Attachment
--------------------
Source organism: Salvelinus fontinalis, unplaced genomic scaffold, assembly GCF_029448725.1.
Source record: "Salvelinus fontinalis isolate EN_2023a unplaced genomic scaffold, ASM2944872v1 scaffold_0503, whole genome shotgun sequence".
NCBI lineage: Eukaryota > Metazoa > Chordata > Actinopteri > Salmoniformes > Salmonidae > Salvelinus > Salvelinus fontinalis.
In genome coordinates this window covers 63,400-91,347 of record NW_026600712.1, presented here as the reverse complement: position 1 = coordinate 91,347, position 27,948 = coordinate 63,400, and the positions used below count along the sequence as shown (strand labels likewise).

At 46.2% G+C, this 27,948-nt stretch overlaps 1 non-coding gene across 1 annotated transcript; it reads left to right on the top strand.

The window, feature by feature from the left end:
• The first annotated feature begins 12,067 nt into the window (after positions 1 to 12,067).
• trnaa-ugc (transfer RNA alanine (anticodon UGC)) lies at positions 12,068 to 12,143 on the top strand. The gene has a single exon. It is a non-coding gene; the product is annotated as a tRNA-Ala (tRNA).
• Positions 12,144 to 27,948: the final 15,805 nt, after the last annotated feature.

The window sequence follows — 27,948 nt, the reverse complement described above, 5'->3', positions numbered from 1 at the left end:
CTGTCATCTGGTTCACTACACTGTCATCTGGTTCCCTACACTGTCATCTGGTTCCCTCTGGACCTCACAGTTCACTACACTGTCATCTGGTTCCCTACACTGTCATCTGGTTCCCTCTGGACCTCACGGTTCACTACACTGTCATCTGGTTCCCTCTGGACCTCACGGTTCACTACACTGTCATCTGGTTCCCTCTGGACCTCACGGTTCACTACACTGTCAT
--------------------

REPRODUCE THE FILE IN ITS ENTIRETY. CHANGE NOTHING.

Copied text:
Source organism: Salvelinus fontinalis, unplaced genomic scaffold, assembly GCF_029448725.1.
Source record: "Salvelinus fontinalis isolate EN_2023a unplaced genomic scaffold, ASM2944872v1 scaffold_0503, whole genome shotgun sequence".
NCBI lineage: Eukaryota > Metazoa > Chordata > Actinopteri > Salmoniformes > Salmonidae > Salvelinus > Salvelinus fontinalis.
In genome coordinates this window covers 63,400-91,347 of record NW_026600712.1, presented here as the reverse complement: position 1 = coordinate 91,347, position 27,948 = coordinate 63,400, and the positions used below count along the sequence as shown (strand labels likewise).

At 46.2% G+C, this 27,948-nt stretch overlaps 1 non-coding gene across 1 annotated transcript; it reads left to right on the top strand.

The window, feature by feature from the left end:
• The first annotated feature begins 12,067 nt into the window (after positions 1 to 12,067).
• trnaa-ugc (transfer RNA alanine (anticodon UGC)) lies at positions 12,068 to 12,143 on the top strand. The gene has a single exon. It is a non-coding gene; the product is annotated as a tRNA-Ala (tRNA).
• Positions 12,144 to 27,948: the final 15,805 nt, after the last annotated feature.

The window sequence follows — 27,948 nt, the reverse complement described above, 5'->3', positions numbered from 1 at the left end:
CTGTCATCTGGTTCACTACACTGTCATCTGGTTCCCTACACTGTCATCTGGTTCCCTCTGGACCTCACAGTTCACTACACTGTCATCTGGTTCCCTACACTGTCATCTGGTTCCCTCTGGACCTCACGGTTCACTACACTGTCATCTGGTTCCCTCTGGACCTCACGGTTCACTACACTGTCATCTGGTTCCCTCTGGACCTCACGGTTCACTACACTGTCAT